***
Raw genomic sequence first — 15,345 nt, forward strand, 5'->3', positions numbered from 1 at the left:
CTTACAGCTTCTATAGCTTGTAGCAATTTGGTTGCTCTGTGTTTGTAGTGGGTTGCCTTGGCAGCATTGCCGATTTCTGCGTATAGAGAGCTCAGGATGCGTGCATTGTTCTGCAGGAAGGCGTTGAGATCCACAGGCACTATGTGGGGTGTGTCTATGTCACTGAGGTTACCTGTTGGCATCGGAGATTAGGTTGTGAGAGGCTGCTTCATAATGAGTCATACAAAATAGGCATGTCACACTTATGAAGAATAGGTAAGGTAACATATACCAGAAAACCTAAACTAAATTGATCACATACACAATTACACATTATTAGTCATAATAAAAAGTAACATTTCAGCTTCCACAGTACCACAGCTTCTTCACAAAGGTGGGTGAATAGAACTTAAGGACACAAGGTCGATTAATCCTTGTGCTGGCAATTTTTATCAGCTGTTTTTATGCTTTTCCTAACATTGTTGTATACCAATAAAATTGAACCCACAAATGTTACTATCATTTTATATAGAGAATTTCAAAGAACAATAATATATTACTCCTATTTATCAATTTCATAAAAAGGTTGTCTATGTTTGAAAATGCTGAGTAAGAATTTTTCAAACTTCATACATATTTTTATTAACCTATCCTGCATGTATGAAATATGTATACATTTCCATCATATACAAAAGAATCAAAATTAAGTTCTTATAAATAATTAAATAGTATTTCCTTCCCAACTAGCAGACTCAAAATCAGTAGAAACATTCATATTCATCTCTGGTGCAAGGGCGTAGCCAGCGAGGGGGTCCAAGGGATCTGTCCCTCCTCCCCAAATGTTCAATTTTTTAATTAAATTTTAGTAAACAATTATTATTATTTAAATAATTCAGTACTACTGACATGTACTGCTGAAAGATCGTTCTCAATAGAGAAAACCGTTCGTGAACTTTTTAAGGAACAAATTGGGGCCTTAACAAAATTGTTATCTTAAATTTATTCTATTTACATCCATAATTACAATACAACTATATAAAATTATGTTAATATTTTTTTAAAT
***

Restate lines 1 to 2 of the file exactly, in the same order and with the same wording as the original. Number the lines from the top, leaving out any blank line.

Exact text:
Raw genomic sequence first — 15,345 nt, forward strand, 5'->3', positions numbered from 1 at the left:
CTTACAGCTTCTATAGCTTGTAGCAATTTGGTTGCTCTGTGTTTGTAGTGGGTTGCCTTGGCAGCATTGCCGATTTCTGCGTATAGAGAGCTCAGGATGCGTGCATTGTTCTGCAGGAAGGCGTTGAGATCCACAGGCACTATGTGGGGTGTGTCTATGTCACTGAGGTTACCTGTTGGCATCGGAGATTAGGTTGTGAGAGGCTGCTTCATAATGAGTCATACAAAATAGGCATGTCACACTTATGAAGAATAGGTAAGGTAACATATACCAGAAAACCTAAACTAAATTGATCACATACACAATTACACATTATTAGTCATAATAAAAAGTAACATTTCAGCTTCCACAGTACCACAGCTTCTTCACAAAGGTGGGTGAATAGAACTTAAGGACACAAGGTCGATTAATCCTTGTGCTGGCAATTTTTATCAGCTGTTTTTATGCTTTTCCTAACATTGTTGTATACCAATAAAATTGAACCCACAAATGTTACTATCATTTTATATAGAGAATTTCAAAGAACAATAATATATTACTCCTATTTATCAATTTCATAAAAAGGTTGTCTATGTTTGAAAATGCTGAGTAAGAATTTTTCAAACTTCATACATATTTTTATTAACCTATCCTGCATGTATGAAATATGTATACATTTCCATCATATACAAAAGAATCAAAATTAAGTTCTTATAAATAATTAAATAGTATTTCCTTCCCAACTAGCAGACTCAAAATCAGTAGAAACATTCATATTCATCTCTGGTGCAAGGGCGTAGCCAGCGAGGGGGTCCAAGGGATCTGTCCCTCCTCCCCAAATGTTCAATTTTTTAATTAAATTTTAGTAAACAATTATTATTATTTAAATAATTCAGTACTACTGACATGTACTGCTGAAAGATCGTTCTCAATAGAGAAAACCGTTCGTGAACTTTTTAAGGAACAAATTGGGGCCTTAACAAAATTGTTATCTTAAATTTATTCTATTTACATCCATAATTACAATACAACTATATAAAATTATGTTAATATTTTTTTAAAT